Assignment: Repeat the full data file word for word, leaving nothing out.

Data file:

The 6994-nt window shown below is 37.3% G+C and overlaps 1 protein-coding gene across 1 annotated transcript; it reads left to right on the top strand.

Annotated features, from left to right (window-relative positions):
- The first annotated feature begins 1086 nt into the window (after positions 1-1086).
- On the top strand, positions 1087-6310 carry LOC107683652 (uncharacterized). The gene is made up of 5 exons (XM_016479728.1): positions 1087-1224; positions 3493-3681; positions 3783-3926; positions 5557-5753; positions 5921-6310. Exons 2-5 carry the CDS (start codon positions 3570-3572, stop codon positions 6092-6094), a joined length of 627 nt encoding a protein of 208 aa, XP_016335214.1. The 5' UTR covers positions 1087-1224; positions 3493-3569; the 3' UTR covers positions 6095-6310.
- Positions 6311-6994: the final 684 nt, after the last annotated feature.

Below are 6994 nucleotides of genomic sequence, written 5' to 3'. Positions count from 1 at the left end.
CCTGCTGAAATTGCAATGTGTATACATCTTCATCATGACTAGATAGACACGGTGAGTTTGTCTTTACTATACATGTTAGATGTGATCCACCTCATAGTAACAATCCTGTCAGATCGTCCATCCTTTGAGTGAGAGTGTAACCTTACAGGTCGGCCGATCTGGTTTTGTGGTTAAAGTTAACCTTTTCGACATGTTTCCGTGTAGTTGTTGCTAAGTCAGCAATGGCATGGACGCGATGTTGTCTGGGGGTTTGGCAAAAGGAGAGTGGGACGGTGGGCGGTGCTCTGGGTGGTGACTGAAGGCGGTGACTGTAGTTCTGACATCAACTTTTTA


The 6994-nt window shown below is 37.3% G+C and overlaps 1 protein-coding gene across 1 annotated transcript; it reads left to right on the top strand.

Annotated features, from left to right (window-relative positions):
- The first annotated feature begins 1086 nt into the window (after positions 1-1086).
- On the top strand, positions 1087-6310 carry LOC107683652 (uncharacterized). The gene is made up of 5 exons (XM_016479728.1): positions 1087-1224; positions 3493-3681; positions 3783-3926; positions 5557-5753; positions 5921-6310. Exons 2-5 carry the CDS (start codon positions 3570-3572, stop codon positions 6092-6094), a joined length of 627 nt encoding a protein of 208 aa, XP_016335214.1. The 5' UTR covers positions 1087-1224; positions 3493-3569; the 3' UTR covers positions 6095-6310.
- Positions 6311-6994: the final 684 nt, after the last annotated feature.

Below are 6994 nucleotides of genomic sequence, written 5' to 3'. Positions count from 1 at the left end.
CCTGCTGAAATTGCAATGTGTATACATCTTCATCATGACTAGATAGACACGGTGAGTTTGTCTTTACTATACATGTTAGATGTGATCCACCTCATAGTAACAATCCTGTCAGATCGTCCATCCTTTGAGTGAGAGTGTAACCTTACAGGTCGGCCGATCTGGTTTTGTGGTTAAAGTTAACCTTTTCGACATGTTTCCGTGTAGTTGTTGCTAAGTCAGCAATGGCATGGACGCGATGTTGTCTGGGGGTTTGGCAAAAGGAGAGTGGGACGGTGGGCGGTGCTCTGGGTGGTGACTGAAGGCGGTGACTGTAGTTCTGACATCAACTTTTTA